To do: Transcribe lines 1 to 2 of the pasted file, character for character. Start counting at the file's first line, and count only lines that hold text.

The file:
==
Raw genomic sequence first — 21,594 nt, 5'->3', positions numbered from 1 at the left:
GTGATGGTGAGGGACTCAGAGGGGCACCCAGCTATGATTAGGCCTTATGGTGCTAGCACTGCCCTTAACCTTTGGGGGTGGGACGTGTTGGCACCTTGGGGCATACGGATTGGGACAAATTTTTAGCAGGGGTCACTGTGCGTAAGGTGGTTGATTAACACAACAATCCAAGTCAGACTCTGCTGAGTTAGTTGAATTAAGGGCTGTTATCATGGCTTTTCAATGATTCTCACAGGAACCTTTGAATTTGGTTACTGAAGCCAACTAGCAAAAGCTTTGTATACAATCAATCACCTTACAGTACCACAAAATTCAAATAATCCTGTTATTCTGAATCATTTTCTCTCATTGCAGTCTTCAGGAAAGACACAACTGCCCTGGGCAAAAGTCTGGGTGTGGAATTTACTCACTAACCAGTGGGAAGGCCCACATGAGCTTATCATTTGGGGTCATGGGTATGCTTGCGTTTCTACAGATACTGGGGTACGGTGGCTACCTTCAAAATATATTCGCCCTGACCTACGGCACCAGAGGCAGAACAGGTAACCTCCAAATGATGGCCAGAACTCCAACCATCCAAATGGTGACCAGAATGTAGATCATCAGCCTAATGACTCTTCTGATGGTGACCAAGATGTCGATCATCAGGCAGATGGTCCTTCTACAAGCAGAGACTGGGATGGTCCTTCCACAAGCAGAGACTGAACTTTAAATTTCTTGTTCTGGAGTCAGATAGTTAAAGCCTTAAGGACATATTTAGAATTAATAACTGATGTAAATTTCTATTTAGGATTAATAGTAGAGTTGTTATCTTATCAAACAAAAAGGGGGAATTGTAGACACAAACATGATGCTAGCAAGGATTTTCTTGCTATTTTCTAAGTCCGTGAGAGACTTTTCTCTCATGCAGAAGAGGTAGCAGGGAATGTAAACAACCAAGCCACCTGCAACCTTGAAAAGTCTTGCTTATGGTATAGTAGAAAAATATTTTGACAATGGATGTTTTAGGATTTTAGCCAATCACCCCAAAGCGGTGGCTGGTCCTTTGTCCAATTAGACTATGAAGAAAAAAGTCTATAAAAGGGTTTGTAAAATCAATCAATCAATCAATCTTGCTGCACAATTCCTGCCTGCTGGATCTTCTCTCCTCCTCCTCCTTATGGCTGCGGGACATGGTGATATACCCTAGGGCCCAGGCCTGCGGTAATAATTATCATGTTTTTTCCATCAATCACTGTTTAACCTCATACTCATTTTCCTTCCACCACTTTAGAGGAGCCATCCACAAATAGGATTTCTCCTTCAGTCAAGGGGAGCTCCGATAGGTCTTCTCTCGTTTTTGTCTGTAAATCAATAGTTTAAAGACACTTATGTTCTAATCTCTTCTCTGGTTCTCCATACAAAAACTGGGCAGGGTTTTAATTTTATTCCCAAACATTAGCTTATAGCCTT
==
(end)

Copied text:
Raw genomic sequence first — 21,594 nt, 5'->3', positions numbered from 1 at the left:
GTGATGGTGAGGGACTCAGAGGGGCACCCAGCTATGATTAGGCCTTATGGTGCTAGCACTGCCCTTAACCTTTGGGGGTGGGACGTGTTGGCACCTTGGGGCATACGGATTGGGACAAATTTTTAGCAGGGGTCACTGTGCGTAAGGTGGTTGATTAACACAACAATCCAAGTCAGACTCTGCTGAGTTAGTTGAATTAAGGGCTGTTATCATGGCTTTTCAATGATTCTCACAGGAACCTTTGAATTTGGTTACTGAAGCCAACTAGCAAAAGCTTTGTATACAATCAATCACCTTACAGTACCACAAAATTCAAATAATCCTGTTATTCTGAATCATTTTCTCTCATTGCAGTCTTCAGGAAAGACACAACTGCCCTGGGCAAAAGTCTGGGTGTGGAATTTACTCACTAACCAGTGGGAAGGCCCACATGAGCTTATCATTTGGGGTCATGGGTATGCTTGCGTTTCTACAGATACTGGGGTACGGTGGCTACCTTCAAAATATATTCGCCCTGACCTACGGCACCAGAGGCAGAACAGGTAACCTCCAAATGATGGCCAGAACTCCAACCATCCAAATGGTGACCAGAATGTAGATCATCAGCCTAATGACTCTTCTGATGGTGACCAAGATGTCGATCATCAGGCAGATGGTCCTTCTACAAGCAGAGACTGGGATGGTCCTTCCACAAGCAGAGACTGAACTTTAAATTTCTTGTTCTGGAGTCAGATAGTTAAAGCCTTAAGGACATATTTAGAATTAATAACTGATGTAAATTTCTATTTAGGATTAATAGTAGAGTTGTTATCTTATCAAACAAAAAGGGGGAATTGTAGACACAAACATGATGCTAGCAAGGATTTTCTTGCTATTTTCTAAGTCCGTGAGAGACTTTTCTCTCATGCAGAAGAGGTAGCAGGGAATGTAAACAACCAAGCCACCTGCAACCTTGAAAAGTCTTGCTTATGGTATAGTAGAAAAATATTTTGACAATGGATGTTTTAGGATTTTAGCCAATCACCCCAAAGCGGTGGCTGGTCCTTTGTCCAATTAGACTATGAAGAAAAAAGTCTATAAAAGGGTTTGTAAAATCAATCAATCAATCAATCTTGCTGCACAATTCCTGCCTGCTGGATCTTCTCTCCTCCTCCTCCTTATGGCTGCGGGACATGGTGATATACCCTAGGGCCCAGGCCTGCGGTAATAATTATCATGTTTTTTCCATCAATCACTGTTTAACCTCATACTCATTTTCCTTCCACCACTTTAGAGGAGCCATCCACAAATAGGATTTCTCCTTCAGTCAAGGGGAGCTCCGATAGGTCTTCTCTCGTTTTTGTCTGTAAATCAATAGTTTAAAGACACTTATGTTCTAATCTCTTCTCTGGTTCTCCATACAAAAACTGGGCAGGGTTTTAATTTTATTCCCAAACATTAGCTTATAGCCTT